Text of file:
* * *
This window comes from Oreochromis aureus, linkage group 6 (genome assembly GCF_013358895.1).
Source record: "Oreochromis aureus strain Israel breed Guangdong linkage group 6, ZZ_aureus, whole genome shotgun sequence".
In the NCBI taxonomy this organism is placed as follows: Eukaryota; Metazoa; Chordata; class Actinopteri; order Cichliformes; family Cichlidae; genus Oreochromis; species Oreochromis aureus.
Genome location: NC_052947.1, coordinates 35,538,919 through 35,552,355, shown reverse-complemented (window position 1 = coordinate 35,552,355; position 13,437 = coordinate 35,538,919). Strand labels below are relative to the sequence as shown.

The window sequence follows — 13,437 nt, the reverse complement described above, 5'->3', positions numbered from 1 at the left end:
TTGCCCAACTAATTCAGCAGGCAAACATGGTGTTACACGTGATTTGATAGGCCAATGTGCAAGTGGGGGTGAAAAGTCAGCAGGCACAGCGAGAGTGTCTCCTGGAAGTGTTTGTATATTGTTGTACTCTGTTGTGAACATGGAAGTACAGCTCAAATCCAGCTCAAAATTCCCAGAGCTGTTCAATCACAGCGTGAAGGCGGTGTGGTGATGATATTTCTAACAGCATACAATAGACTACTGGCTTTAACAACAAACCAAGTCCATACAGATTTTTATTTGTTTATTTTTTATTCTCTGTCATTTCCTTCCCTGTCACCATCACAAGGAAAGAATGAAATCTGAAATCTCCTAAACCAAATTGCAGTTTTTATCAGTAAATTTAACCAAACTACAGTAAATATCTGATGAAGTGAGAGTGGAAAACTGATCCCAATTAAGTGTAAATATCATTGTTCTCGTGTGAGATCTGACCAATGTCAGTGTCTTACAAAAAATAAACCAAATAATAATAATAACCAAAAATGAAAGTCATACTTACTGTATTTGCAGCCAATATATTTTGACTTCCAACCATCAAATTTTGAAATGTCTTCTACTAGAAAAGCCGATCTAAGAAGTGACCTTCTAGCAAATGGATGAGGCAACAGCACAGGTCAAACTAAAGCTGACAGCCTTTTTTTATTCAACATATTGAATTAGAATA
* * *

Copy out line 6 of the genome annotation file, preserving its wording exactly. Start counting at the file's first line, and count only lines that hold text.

TTGCCCAACTAATTCAGCAGGCAAACATGGTGTTACACGTGATTTGATAGGCCAATGTGCAAGTGGGGGTGAAAAGTCAGCAGGCACAGCGAGAGTGTCTCCTGGAAGTGTTTGTATATTGTTGTACTCTGTTGTGAACATGGAAGTACAGCTCAAATCCAGCTCAAAATTCCCAGAGCTGTTCAATCACAGCGTGAAGGCGGTGTGGTGATGATATTTCTAACAGCATACAATAGACTACTGGCTTTAACAACAAACCAAGTCCATACAGATTTTTATTTGTTTATTTTTTATTCTCTGTCATTTCCTTCCCTGTCACCATCACAAGGAAAGAATGAAATCTGAAATCTCCTAAACCAAATTGCAGTTTTTATCAGTAAATTTAACCAAACTACAGTAAATATCTGATGAAGTGAGAGTGGAAAACTGATCCCAATTAAGTGTAAATATCATTGTTCTCGTGTGAGATCTGACCAATGTCAGTGTCTTACAAAAAATAAACCAAATAATAATAATAACCAAAAATGAAAGTCATACTTACTGTATTTGCAGCCAATATATTTTGACTTCCAACCATCAAATTTTGAAATGTCTTCTACTAGAAAAGCCGATCTAAGAAGTGACCTTCTAGCAAATGGATGAGGCAACAGCACAGGTCAAACTAAAGCTGACAGCCTTTTTTTATTCAACATATTGAATTAGAATA